02 de junio de 2020
ÚLTIMAS NOTICIAS:
Hispanic World

Besides electricity, what else does Venezuela lose in a blackout?

By Hector Pereira

By Hector Pereira

Caracas, Apr 20 (efe-epa).- Every time there's a blackout, Venezuelans know they have lost much more than the light in their light bulbs, because there's also no telephone service, no Internet connection, no pumping of drinking water, no more of many things that make life easier.

Power outages have been common in regions far from Caracas for many years, but since they have become more frequent and prolonged everywhere in Venezuela, the petroleum-producing nation loses some $500 million every day that productive work is suspended by the government, according to estimates of the National Assembly legislature.

But beyond the money, there are many other elements disrupted by the ongoing electricity crisis that began last March 7:

- Water

Though the majority of Venezuelans can't be sure of having running water every day, the pipelines go from wet to dry when a blackout strikes and it is impossible to turn on the pumps that get water to the communities.

Millions of Venezuelans go down to nearby rivers and springs to get the water they need to wash themselves or clean their houses, while others try to fill containers with the scant rainfall.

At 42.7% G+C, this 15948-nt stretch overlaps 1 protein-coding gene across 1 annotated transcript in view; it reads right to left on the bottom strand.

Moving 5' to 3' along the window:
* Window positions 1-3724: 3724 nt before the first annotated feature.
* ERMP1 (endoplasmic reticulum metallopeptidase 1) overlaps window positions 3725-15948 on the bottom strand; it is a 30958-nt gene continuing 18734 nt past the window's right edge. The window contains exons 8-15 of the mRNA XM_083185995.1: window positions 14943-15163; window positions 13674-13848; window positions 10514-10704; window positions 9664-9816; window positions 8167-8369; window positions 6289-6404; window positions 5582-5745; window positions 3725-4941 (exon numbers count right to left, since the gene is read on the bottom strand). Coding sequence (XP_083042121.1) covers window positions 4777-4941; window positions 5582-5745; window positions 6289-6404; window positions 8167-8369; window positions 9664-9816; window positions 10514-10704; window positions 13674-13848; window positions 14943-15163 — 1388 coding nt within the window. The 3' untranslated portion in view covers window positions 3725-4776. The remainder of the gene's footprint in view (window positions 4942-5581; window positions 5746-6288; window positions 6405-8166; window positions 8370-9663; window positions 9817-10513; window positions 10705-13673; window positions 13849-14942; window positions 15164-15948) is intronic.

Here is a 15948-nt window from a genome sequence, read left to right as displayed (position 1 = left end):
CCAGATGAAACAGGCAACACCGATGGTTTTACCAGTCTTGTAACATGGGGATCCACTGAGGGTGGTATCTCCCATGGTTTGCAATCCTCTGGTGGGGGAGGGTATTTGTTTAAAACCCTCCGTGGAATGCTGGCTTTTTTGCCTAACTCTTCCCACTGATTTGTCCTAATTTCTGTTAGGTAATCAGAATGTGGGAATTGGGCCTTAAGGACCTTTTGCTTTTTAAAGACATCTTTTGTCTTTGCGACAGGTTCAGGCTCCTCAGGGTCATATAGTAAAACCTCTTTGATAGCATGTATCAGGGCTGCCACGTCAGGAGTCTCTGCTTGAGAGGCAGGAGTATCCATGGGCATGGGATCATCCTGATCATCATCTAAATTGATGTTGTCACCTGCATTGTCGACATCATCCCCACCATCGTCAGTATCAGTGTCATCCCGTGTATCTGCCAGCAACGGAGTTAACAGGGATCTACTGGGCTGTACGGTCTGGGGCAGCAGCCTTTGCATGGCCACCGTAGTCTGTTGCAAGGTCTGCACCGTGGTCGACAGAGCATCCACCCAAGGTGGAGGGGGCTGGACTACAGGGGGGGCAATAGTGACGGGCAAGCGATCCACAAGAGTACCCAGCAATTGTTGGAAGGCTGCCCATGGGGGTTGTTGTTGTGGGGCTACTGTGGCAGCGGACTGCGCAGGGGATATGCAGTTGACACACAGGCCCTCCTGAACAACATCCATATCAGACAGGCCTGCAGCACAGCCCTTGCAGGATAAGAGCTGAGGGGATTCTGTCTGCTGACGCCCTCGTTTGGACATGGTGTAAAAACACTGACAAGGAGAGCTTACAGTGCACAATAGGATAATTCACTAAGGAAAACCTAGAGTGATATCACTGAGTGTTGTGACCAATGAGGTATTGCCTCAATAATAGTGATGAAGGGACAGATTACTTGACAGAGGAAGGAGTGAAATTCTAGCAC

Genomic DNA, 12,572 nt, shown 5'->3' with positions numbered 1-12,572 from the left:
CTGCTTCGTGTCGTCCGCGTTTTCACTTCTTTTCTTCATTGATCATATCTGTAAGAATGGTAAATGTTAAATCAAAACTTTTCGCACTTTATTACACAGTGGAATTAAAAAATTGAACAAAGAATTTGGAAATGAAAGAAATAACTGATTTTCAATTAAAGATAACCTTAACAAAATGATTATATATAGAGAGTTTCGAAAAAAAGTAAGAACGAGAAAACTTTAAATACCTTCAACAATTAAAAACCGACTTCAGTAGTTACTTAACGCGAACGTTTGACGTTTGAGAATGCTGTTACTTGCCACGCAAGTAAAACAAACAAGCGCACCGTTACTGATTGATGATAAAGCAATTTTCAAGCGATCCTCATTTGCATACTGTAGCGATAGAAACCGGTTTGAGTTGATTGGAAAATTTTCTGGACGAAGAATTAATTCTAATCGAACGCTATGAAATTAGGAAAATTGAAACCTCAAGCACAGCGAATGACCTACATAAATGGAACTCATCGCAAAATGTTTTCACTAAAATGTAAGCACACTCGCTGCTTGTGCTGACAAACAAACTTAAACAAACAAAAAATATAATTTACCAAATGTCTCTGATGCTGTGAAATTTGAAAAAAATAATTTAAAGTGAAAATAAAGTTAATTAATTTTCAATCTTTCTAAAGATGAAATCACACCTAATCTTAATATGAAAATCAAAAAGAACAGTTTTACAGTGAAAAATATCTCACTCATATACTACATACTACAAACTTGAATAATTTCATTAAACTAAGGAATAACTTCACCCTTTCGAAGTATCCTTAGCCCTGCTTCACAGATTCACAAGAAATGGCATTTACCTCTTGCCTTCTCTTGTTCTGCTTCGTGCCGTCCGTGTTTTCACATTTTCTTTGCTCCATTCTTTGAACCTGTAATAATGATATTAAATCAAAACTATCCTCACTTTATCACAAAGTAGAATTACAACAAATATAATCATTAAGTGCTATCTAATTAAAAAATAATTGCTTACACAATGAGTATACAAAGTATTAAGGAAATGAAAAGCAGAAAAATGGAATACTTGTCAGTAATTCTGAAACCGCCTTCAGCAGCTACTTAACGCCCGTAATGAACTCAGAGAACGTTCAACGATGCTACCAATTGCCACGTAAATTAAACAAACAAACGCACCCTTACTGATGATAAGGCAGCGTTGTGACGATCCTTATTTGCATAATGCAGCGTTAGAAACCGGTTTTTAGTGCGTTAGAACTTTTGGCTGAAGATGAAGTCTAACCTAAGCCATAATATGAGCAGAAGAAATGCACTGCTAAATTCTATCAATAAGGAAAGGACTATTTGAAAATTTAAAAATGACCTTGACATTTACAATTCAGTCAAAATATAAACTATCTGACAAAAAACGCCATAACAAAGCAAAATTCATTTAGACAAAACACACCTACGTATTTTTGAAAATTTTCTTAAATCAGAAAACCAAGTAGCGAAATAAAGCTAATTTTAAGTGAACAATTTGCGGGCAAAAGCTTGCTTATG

After the power cuts of recent weeks, the government has set up water distribution points and water wagons, an option that some citizens pay for out of their own pockets at prices sometimes exceeding $200.

- Internet

Almost all Venezuelans use local Internet providers, which collapse during the blackouts that can last 24, 48, or more than 72 hours.

Non-government organizations estimate that since March 7, on at least five occasions, 90 percent of Venezuelan Internet users have been disconnected by electricity cuts.

Never sure of success, citizens go to specific points in their cities where they are most likely to receive a signal, however weak, that will allow them to use social networks or to communicate on WhatsApp.

- Telephone

Once the source of power has been interrupted, it becomes an uphill job to make a telephone call. Home devices keep working for several hours but only for short-distance calls.

The functioning of mobile phones in such cases is almost null and void, and having a little luck depends on the area and the amount of time the batteries will last.

- Transportation